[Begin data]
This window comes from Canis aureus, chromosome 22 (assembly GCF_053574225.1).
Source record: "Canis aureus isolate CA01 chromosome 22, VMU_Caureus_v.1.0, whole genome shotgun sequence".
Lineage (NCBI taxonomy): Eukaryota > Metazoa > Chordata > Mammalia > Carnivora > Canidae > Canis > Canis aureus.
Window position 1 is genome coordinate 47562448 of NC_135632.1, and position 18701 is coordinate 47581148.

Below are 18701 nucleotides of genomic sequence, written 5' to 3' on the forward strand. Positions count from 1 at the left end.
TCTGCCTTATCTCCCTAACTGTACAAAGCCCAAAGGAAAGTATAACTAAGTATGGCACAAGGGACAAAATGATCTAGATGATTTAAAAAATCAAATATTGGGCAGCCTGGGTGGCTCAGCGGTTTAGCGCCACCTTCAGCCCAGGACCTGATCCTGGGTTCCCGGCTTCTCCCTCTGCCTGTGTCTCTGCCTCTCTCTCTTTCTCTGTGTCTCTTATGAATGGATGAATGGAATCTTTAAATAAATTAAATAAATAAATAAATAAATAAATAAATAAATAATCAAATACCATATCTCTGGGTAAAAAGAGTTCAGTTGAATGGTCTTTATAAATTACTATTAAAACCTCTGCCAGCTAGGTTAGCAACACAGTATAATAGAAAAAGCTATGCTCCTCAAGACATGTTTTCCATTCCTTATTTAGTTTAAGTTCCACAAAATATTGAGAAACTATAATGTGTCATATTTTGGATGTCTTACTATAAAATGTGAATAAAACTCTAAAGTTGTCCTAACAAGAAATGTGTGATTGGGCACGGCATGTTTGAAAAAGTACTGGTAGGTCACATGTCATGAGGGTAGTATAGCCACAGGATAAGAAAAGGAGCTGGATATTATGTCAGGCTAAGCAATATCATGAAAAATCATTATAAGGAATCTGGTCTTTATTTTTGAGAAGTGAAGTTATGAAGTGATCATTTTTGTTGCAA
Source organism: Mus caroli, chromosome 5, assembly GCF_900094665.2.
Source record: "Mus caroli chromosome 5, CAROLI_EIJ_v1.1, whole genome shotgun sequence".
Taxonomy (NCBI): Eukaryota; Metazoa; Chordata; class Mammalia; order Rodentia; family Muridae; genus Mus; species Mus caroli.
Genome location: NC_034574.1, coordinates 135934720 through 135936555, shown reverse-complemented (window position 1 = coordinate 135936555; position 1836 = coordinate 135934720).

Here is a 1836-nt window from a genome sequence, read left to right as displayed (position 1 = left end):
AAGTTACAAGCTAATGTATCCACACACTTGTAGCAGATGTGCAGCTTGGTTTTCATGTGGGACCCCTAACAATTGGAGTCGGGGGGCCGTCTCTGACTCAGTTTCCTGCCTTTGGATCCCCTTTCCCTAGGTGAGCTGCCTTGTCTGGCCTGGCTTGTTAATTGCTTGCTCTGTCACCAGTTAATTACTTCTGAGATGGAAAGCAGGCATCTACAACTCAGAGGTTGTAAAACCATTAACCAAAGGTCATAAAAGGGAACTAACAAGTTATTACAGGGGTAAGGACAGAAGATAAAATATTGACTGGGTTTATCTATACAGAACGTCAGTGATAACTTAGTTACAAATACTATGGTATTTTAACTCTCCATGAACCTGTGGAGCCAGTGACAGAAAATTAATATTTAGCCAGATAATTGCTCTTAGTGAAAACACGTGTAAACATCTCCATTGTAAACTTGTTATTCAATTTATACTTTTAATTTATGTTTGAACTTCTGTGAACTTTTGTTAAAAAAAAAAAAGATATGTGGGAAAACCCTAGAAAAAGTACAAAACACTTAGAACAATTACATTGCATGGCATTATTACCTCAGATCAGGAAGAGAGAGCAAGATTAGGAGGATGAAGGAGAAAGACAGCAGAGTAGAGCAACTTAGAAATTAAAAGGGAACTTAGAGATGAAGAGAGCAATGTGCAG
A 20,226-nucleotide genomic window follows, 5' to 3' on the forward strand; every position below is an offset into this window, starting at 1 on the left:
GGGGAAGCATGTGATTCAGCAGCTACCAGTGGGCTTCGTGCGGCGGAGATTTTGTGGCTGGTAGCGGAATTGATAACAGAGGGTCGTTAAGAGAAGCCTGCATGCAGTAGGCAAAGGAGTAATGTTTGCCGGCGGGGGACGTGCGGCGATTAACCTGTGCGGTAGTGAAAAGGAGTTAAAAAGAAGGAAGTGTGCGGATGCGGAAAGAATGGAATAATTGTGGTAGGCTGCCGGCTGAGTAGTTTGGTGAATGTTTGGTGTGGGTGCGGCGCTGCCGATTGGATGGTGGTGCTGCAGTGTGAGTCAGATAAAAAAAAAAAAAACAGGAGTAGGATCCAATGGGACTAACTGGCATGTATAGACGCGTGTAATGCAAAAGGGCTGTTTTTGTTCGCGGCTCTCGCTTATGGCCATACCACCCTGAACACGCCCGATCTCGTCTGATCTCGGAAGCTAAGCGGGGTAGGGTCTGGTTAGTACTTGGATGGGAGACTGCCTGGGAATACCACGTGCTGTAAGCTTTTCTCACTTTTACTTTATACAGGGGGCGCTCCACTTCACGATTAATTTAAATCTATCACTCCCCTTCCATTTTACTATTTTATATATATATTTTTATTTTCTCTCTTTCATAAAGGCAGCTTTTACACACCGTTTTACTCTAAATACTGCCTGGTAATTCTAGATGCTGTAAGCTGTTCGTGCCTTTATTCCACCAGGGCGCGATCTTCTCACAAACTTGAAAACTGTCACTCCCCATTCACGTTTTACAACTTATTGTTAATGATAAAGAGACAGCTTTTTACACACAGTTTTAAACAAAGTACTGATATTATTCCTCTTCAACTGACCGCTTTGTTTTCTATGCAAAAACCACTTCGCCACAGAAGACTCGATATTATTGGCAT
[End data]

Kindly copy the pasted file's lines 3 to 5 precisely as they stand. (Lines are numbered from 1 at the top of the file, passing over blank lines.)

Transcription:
Lineage (NCBI taxonomy): Eukaryota > Metazoa > Chordata > Mammalia > Carnivora > Canidae > Canis > Canis aureus.
Window position 1 is genome coordinate 47562448 of NC_135632.1, and position 18701 is coordinate 47581148.

Below are 18701 nucleotides of genomic sequence, written 5' to 3' on the forward strand. Positions count from 1 at the left end.